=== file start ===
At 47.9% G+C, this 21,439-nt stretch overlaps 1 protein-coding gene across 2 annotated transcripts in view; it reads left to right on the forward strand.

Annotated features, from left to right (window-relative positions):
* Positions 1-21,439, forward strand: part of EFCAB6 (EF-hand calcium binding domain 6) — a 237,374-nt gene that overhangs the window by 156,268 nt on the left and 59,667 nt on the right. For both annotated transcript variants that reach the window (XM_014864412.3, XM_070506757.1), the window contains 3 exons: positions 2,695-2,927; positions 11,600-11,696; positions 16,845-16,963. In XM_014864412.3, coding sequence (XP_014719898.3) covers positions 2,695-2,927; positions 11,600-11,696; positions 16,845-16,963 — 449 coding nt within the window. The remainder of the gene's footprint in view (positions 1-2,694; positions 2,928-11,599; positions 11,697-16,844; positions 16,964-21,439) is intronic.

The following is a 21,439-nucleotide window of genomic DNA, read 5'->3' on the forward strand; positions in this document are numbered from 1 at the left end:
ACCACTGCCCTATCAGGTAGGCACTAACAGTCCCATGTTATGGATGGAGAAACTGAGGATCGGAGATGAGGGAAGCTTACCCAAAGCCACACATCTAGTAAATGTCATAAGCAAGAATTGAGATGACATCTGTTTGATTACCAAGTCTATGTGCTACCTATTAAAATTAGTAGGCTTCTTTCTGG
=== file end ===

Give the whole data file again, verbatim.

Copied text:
At 47.9% G+C, this 21,439-nt stretch overlaps 1 protein-coding gene across 2 annotated transcripts in view; it reads left to right on the forward strand.

Annotated features, from left to right (window-relative positions):
* Positions 1-21,439, forward strand: part of EFCAB6 (EF-hand calcium binding domain 6) — a 237,374-nt gene that overhangs the window by 156,268 nt on the left and 59,667 nt on the right. For both annotated transcript variants that reach the window (XM_014864412.3, XM_070506757.1), the window contains 3 exons: positions 2,695-2,927; positions 11,600-11,696; positions 16,845-16,963. In XM_014864412.3, coding sequence (XP_014719898.3) covers positions 2,695-2,927; positions 11,600-11,696; positions 16,845-16,963 — 449 coding nt within the window. The remainder of the gene's footprint in view (positions 1-2,694; positions 2,928-11,599; positions 11,697-16,844; positions 16,964-21,439) is intronic.

The following is a 21,439-nucleotide window of genomic DNA, read 5'->3' on the forward strand; positions in this document are numbered from 1 at the left end:
ACCACTGCCCTATCAGGTAGGCACTAACAGTCCCATGTTATGGATGGAGAAACTGAGGATCGGAGATGAGGGAAGCTTACCCAAAGCCACACATCTAGTAAATGTCATAAGCAAGAATTGAGATGACATCTGTTTGATTACCAAGTCTATGTGCTACCTATTAAAATTAGTAGGCTTCTTTCTGG